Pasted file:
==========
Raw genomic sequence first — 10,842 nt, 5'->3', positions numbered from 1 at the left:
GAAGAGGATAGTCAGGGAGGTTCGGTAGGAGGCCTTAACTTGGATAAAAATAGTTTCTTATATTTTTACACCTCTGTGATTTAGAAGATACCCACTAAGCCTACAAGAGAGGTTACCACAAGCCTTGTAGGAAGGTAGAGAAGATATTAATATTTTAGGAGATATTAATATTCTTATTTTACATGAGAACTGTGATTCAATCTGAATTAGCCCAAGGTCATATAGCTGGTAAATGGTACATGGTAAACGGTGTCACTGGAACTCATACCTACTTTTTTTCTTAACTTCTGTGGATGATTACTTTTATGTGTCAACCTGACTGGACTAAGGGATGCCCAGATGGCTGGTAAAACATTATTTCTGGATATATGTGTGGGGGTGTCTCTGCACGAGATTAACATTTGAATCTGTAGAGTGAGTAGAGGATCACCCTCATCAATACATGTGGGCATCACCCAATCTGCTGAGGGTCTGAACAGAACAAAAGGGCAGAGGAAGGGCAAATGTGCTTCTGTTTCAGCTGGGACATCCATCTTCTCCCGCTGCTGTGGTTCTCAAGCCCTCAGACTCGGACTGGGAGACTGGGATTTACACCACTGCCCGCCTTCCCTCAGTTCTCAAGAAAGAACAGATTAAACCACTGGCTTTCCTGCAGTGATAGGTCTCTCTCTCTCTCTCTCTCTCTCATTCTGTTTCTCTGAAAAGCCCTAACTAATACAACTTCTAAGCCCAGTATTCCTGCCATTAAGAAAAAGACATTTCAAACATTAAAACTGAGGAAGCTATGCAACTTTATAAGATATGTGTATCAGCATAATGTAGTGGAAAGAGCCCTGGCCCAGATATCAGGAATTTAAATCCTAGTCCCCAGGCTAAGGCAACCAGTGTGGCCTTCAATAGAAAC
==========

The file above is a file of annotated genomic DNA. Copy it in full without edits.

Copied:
Raw genomic sequence first — 10,842 nt, 5'->3', positions numbered from 1 at the left:
GAAGAGGATAGTCAGGGAGGTTCGGTAGGAGGCCTTAACTTGGATAAAAATAGTTTCTTATATTTTTACACCTCTGTGATTTAGAAGATACCCACTAAGCCTACAAGAGAGGTTACCACAAGCCTTGTAGGAAGGTAGAGAAGATATTAATATTTTAGGAGATATTAATATTCTTATTTTACATGAGAACTGTGATTCAATCTGAATTAGCCCAAGGTCATATAGCTGGTAAATGGTACATGGTAAACGGTGTCACTGGAACTCATACCTACTTTTTTTCTTAACTTCTGTGGATGATTACTTTTATGTGTCAACCTGACTGGACTAAGGGATGCCCAGATGGCTGGTAAAACATTATTTCTGGATATATGTGTGGGGGTGTCTCTGCACGAGATTAACATTTGAATCTGTAGAGTGAGTAGAGGATCACCCTCATCAATACATGTGGGCATCACCCAATCTGCTGAGGGTCTGAACAGAACAAAAGGGCAGAGGAAGGGCAAATGTGCTTCTGTTTCAGCTGGGACATCCATCTTCTCCCGCTGCTGTGGTTCTCAAGCCCTCAGACTCGGACTGGGAGACTGGGATTTACACCACTGCCCGCCTTCCCTCAGTTCTCAAGAAAGAACAGATTAAACCACTGGCTTTCCTGCAGTGATAGGTCTCTCTCTCTCTCTCTCTCTCTCATTCTGTTTCTCTGAAAAGCCCTAACTAATACAACTTCTAAGCCCAGTATTCCTGCCATTAAGAAAAAGACATTTCAAACATTAAAACTGAGGAAGCTATGCAACTTTATAAGATATGTGTATCAGCATAATGTAGTGGAAAGAGCCCTGGCCCAGATATCAGGAATTTAAATCCTAGTCCCCAGGCTAAGGCAACCAGTGTGGCCTTCAATAGAAAC